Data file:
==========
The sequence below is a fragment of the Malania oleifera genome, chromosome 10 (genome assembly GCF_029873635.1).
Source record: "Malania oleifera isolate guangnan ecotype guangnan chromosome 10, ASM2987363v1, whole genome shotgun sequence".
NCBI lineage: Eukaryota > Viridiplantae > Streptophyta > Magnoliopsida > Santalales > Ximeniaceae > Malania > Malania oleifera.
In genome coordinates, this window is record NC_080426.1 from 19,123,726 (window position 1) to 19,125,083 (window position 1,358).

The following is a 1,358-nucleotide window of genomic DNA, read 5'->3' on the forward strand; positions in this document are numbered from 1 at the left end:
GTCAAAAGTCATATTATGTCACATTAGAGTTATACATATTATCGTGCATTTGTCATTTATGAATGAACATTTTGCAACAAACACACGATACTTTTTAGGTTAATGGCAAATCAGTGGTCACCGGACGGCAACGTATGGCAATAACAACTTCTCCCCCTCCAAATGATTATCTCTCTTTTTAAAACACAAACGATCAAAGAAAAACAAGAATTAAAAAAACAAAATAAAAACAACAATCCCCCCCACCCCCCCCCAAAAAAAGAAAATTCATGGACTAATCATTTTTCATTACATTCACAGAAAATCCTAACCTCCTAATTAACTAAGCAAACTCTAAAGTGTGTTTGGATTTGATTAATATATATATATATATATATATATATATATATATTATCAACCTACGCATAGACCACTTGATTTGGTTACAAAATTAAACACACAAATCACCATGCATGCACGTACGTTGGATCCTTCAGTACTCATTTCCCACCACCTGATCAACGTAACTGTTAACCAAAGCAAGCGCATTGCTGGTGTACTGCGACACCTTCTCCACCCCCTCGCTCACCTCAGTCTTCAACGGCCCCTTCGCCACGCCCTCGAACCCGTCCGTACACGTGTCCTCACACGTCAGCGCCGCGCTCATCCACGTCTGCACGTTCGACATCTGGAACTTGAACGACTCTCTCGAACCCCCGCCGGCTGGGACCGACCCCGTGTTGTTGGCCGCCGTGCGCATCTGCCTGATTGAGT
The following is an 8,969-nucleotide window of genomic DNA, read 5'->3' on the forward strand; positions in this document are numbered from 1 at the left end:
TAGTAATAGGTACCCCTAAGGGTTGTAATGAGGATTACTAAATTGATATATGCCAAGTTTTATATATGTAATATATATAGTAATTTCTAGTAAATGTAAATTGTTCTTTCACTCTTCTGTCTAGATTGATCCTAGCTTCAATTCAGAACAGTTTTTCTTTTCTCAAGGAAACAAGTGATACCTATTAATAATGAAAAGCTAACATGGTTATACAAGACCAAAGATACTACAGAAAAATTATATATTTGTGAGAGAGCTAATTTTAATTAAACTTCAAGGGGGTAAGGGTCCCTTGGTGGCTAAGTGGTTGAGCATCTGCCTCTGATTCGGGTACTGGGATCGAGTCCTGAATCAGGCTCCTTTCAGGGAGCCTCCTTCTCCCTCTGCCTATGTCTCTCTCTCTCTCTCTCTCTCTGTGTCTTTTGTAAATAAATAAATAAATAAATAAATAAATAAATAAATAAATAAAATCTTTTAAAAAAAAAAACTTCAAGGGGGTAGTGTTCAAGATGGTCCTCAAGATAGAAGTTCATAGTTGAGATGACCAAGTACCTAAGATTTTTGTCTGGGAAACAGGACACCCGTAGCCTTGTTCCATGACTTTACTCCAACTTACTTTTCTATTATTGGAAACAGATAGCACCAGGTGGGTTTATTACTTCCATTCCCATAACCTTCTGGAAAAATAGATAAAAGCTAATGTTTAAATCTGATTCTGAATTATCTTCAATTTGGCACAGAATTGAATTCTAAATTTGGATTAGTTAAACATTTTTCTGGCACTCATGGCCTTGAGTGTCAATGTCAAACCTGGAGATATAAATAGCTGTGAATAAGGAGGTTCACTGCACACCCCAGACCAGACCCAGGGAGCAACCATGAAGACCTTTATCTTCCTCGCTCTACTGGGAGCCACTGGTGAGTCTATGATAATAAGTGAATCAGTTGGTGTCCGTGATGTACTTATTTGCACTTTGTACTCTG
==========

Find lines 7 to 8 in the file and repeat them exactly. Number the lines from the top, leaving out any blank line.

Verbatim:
The following is an 8,969-nucleotide window of genomic DNA, read 5'->3' on the forward strand; positions in this document are numbered from 1 at the left end:
TAGTAATAGGTACCCCTAAGGGTTGTAATGAGGATTACTAAATTGATATATGCCAAGTTTTATATATGTAATATATATAGTAATTTCTAGTAAATGTAAATTGTTCTTTCACTCTTCTGTCTAGATTGATCCTAGCTTCAATTCAGAACAGTTTTTCTTTTCTCAAGGAAACAAGTGATACCTATTAATAATGAAAAGCTAACATGGTTATACAAGACCAAAGATACTACAGAAAAATTATATATTTGTGAGAGAGCTAATTTTAATTAAACTTCAAGGGGGTAAGGGTCCCTTGGTGGCTAAGTGGTTGAGCATCTGCCTCTGATTCGGGTACTGGGATCGAGTCCTGAATCAGGCTCCTTTCAGGGAGCCTCCTTCTCCCTCTGCCTATGTCTCTCTCTCTCTCTCTCTCTCTGTGTCTTTTGTAAATAAATAAATAAATAAATAAATAAATAAATAAATAAATAAAATCTTTTAAAAAAAAAAACTTCAAGGGGGTAGTGTTCAAGATGGTCCTCAAGATAGAAGTTCATAGTTGAGATGACCAAGTACCTAAGATTTTTGTCTGGGAAACAGGACACCCGTAGCCTTGTTCCATGACTTTACTCCAACTTACTTTTCTATTATTGGAAACAGATAGCACCAGGTGGGTTTATTACTTCCATTCCCATAACCTTCTGGAAAAATAGATAAAAGCTAATGTTTAAATCTGATTCTGAATTATCTTCAATTTGGCACAGAATTGAATTCTAAATTTGGATTAGTTAAACATTTTTCTGGCACTCATGGCCTTGAGTGTCAATGTCAAACCTGGAGATATAAATAGCTGTGAATAAGGAGGTTCACTGCACACCCCAGACCAGACCCAGGGAGCAACCATGAAGACCTTTATCTTCCTCGCTCTACTGGGAGCCACTGGTGAGTCTATGATAATAAGTGAATCAGTTGGTGTCCGTGATGTACTTATTTGCACTTTGTACTCTG